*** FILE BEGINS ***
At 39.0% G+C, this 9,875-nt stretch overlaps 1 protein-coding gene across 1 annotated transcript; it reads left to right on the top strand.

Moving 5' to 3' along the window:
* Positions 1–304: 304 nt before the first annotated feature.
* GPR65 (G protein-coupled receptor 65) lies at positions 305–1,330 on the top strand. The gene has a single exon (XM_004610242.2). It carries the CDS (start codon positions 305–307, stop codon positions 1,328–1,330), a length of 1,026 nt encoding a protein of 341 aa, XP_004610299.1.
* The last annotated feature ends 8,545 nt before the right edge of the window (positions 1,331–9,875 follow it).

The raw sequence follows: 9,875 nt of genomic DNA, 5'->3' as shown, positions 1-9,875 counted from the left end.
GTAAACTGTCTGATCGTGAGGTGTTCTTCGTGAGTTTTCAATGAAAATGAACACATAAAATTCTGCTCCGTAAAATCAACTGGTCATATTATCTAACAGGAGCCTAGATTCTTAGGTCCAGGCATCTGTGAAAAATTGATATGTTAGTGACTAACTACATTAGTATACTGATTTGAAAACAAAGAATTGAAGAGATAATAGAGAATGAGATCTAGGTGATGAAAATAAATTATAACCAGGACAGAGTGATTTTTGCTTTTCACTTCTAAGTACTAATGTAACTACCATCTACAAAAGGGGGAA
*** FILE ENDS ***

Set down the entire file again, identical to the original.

At 39.0% G+C, this 9,875-nt stretch overlaps 1 protein-coding gene across 1 annotated transcript; it reads left to right on the top strand.

Moving 5' to 3' along the window:
* Positions 1–304: 304 nt before the first annotated feature.
* GPR65 (G protein-coupled receptor 65) lies at positions 305–1,330 on the top strand. The gene has a single exon (XM_004610242.2). It carries the CDS (start codon positions 305–307, stop codon positions 1,328–1,330), a length of 1,026 nt encoding a protein of 341 aa, XP_004610299.1.
* The last annotated feature ends 8,545 nt before the right edge of the window (positions 1,331–9,875 follow it).

The raw sequence follows: 9,875 nt of genomic DNA, 5'->3' as shown, positions 1-9,875 counted from the left end.
GTAAACTGTCTGATCGTGAGGTGTTCTTCGTGAGTTTTCAATGAAAATGAACACATAAAATTCTGCTCCGTAAAATCAACTGGTCATATTATCTAACAGGAGCCTAGATTCTTAGGTCCAGGCATCTGTGAAAAATTGATATGTTAGTGACTAACTACATTAGTATACTGATTTGAAAACAAAGAATTGAAGAGATAATAGAGAATGAGATCTAGGTGATGAAAATAAATTATAACCAGGACAGAGTGATTTTTGCTTTTCACTTCTAAGTACTAATGTAACTACCATCTACAAAAGGGGGAA